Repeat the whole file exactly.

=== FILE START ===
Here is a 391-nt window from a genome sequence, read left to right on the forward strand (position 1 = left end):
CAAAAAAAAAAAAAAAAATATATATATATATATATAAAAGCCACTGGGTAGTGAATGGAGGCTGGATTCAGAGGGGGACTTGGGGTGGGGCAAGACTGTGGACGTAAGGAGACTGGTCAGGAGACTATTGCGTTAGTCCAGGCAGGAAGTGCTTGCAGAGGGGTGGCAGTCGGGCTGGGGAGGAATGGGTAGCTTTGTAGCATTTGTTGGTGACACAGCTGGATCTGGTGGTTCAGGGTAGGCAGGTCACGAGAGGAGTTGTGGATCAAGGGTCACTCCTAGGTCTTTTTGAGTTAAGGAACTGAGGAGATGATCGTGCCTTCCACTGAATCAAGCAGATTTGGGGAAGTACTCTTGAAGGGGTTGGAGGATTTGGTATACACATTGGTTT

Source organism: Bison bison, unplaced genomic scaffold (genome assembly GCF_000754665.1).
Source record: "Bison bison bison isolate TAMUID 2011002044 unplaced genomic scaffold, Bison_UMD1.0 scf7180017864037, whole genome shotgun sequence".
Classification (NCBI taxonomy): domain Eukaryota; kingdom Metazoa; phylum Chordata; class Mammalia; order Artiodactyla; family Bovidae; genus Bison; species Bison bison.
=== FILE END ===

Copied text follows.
Here is a 391-nt window from a genome sequence, read left to right on the forward strand (position 1 = left end):
CAAAAAAAAAAAAAAAAATATATATATATATATATAAAAGCCACTGGGTAGTGAATGGAGGCTGGATTCAGAGGGGGACTTGGGGTGGGGCAAGACTGTGGACGTAAGGAGACTGGTCAGGAGACTATTGCGTTAGTCCAGGCAGGAAGTGCTTGCAGAGGGGTGGCAGTCGGGCTGGGGAGGAATGGGTAGCTTTGTAGCATTTGTTGGTGACACAGCTGGATCTGGTGGTTCAGGGTAGGCAGGTCACGAGAGGAGTTGTGGATCAAGGGTCACTCCTAGGTCTTTTTGAGTTAAGGAACTGAGGAGATGATCGTGCCTTCCACTGAATCAAGCAGATTTGGGGAAGTACTCTTGAAGGGGTTGGAGGATTTGGTATACACATTGGTTT

Source organism: Bison bison, unplaced genomic scaffold (genome assembly GCF_000754665.1).
Source record: "Bison bison bison isolate TAMUID 2011002044 unplaced genomic scaffold, Bison_UMD1.0 scf7180017864037, whole genome shotgun sequence".
Classification (NCBI taxonomy): domain Eukaryota; kingdom Metazoa; phylum Chordata; class Mammalia; order Artiodactyla; family Bovidae; genus Bison; species Bison bison.